Category Archives: Glasgow
Anyone who has paid a visit to my bathroom will know that I am particularly fond of a rubber duck! I used to have a much larger collection but an episode with a cleaner and a plastic carrier bag meant that the originals were lost to the bin men! That said, I now have another 6 wee friends taking pride of place beside the bath!
My collection is small fry though! Did anyone see the story of the huge rubber duck that “swam” under Tower Bridge in December? This was a stunt organised by an online bingo site to publicise its £250,000 “bursary” to help make more Britons have fun. The giant 50ft-tall rubber duck went along the River Thames, past HMS Belfast, The Tower of London and under a raised Tower Bridge, much to the amusement of tourists along the riverbank.
And this week another specimen has been spotted floating through Darling Harbour in Australia to mark the opening of the Sydney Festival. Looking very similar to the London visitor, but with more plastic coverage over the hovercraft-like platform.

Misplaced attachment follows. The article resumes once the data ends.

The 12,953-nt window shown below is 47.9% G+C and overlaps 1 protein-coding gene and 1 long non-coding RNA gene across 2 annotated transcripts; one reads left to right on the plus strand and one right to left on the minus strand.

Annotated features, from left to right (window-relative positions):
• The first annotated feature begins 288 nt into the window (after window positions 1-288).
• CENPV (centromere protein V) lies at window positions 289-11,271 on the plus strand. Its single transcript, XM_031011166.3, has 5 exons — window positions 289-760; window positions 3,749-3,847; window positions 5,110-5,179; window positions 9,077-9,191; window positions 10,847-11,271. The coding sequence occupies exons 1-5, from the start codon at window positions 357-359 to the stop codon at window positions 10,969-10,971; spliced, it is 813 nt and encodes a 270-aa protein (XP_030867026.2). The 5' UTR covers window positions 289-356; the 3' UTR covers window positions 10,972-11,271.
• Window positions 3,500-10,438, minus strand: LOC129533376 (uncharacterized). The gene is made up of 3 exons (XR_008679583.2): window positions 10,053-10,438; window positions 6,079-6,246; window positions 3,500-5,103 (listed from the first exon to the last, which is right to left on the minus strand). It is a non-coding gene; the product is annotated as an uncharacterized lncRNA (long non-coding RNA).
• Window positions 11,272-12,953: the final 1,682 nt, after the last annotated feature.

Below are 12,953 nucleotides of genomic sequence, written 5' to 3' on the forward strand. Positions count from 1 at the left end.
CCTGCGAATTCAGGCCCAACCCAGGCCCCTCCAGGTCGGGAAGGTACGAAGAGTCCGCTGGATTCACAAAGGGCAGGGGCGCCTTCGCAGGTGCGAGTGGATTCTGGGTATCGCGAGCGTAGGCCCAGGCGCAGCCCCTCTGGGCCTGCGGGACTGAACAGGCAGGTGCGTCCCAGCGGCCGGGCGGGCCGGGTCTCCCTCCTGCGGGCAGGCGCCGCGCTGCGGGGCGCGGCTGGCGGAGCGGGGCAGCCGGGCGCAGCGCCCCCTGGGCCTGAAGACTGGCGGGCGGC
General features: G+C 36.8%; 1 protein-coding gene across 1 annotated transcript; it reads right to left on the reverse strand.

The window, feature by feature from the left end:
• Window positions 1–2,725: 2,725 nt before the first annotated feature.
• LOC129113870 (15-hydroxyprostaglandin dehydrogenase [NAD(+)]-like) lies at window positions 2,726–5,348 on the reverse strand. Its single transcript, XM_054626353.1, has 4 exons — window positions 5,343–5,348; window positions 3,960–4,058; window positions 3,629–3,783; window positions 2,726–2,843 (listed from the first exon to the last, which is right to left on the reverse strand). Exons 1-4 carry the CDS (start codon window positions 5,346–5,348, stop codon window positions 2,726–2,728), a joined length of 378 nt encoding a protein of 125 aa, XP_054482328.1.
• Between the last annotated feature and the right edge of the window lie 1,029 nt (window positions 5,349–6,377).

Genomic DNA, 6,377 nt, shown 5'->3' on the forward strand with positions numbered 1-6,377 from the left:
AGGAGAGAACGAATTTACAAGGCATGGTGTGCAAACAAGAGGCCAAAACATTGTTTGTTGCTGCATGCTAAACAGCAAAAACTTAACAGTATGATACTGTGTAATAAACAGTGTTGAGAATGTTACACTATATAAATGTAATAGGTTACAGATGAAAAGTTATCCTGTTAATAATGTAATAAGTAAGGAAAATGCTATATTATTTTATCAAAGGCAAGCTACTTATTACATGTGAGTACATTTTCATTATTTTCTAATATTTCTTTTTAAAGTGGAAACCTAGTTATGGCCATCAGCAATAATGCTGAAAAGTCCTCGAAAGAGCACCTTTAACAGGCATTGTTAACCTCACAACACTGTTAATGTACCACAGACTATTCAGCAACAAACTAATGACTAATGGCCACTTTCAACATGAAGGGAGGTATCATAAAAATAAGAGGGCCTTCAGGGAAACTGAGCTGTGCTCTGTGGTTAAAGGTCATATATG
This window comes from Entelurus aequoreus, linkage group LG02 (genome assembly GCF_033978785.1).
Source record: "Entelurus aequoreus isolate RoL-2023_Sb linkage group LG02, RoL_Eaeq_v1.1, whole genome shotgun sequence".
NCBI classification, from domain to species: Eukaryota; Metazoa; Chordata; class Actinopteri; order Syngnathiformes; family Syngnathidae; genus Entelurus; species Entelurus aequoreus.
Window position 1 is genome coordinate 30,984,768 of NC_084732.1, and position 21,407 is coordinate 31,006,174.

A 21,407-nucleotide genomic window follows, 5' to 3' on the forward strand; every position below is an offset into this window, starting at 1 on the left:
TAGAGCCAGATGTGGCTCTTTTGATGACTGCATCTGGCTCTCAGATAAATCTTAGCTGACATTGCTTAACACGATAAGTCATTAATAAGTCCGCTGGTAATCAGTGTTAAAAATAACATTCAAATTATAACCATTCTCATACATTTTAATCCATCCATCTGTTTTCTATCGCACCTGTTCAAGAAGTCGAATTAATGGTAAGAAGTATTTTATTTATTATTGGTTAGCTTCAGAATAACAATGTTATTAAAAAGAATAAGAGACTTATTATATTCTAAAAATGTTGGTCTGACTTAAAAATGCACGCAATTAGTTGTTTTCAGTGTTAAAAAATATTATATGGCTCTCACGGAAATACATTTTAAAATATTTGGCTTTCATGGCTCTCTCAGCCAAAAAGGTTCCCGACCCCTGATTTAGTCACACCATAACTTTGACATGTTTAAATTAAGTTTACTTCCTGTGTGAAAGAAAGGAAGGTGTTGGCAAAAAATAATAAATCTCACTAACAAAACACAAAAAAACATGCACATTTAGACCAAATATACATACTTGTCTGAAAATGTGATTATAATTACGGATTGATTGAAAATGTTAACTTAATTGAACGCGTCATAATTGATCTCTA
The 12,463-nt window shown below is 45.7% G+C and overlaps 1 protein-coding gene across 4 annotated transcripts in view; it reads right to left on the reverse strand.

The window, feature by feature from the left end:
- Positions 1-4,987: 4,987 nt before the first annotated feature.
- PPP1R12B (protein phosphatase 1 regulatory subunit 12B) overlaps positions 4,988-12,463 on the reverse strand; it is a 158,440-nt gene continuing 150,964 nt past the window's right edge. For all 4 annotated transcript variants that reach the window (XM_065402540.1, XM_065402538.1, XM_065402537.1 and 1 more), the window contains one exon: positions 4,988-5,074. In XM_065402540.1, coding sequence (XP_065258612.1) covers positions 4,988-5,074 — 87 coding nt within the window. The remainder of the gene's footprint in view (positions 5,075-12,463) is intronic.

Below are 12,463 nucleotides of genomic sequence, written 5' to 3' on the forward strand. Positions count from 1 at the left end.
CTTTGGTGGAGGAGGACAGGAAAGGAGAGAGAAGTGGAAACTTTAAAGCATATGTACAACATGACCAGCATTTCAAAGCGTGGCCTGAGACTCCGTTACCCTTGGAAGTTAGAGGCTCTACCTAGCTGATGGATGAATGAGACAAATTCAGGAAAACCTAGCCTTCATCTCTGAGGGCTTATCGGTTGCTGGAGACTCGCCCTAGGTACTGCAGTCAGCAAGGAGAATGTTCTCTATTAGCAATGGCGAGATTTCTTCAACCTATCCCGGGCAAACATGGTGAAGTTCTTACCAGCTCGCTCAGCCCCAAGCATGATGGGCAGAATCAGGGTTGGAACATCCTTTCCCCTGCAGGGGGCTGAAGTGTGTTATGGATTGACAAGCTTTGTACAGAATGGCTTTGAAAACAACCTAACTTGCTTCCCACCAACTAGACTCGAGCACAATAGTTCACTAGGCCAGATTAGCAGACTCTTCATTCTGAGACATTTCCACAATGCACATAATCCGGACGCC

The organisers of the Festival say that the duck has been popping up in various sites around the world since 2007, although this is the first I’ve read about it. If it wants to join us on the Clyde in Glasgow next as part of the 2014 Commonwealth Games celebrations, that would be ducking marvellous!
David Cameron is visiting a Glasgow hospital. He enters a ward full of patients with no obvious sign of injury or illness. He greets one and the patient replies:
“Fair fa your honest sonsie face, Great chieftain o’ the puddin race, Aboon them a ye take yer place, Painch, tripe or thairm, As langs my airm.”
Cameron is confused, so he just grins and moves on to the next patient. The next patient responds:
“Some hae meat an canna eat, And some wad eat that want it, But we hae meat an we can eat, So let the Lord be thankit.”
Even more confused he just grins and moves onto the next patient, who immediately begins to chant:
“Wee sleekit, cowerin, timorous beasty, O the panic in thy breasty, Thou needna start awa sae hastie, Wi bickering brattle.”
Now seriously troubled, Cameron turns to the accompanying doctor and asks, “Is this a psychiatric ward?”
“No,” replies the doctor, “this is the serious Burns unit.” BOOM!!!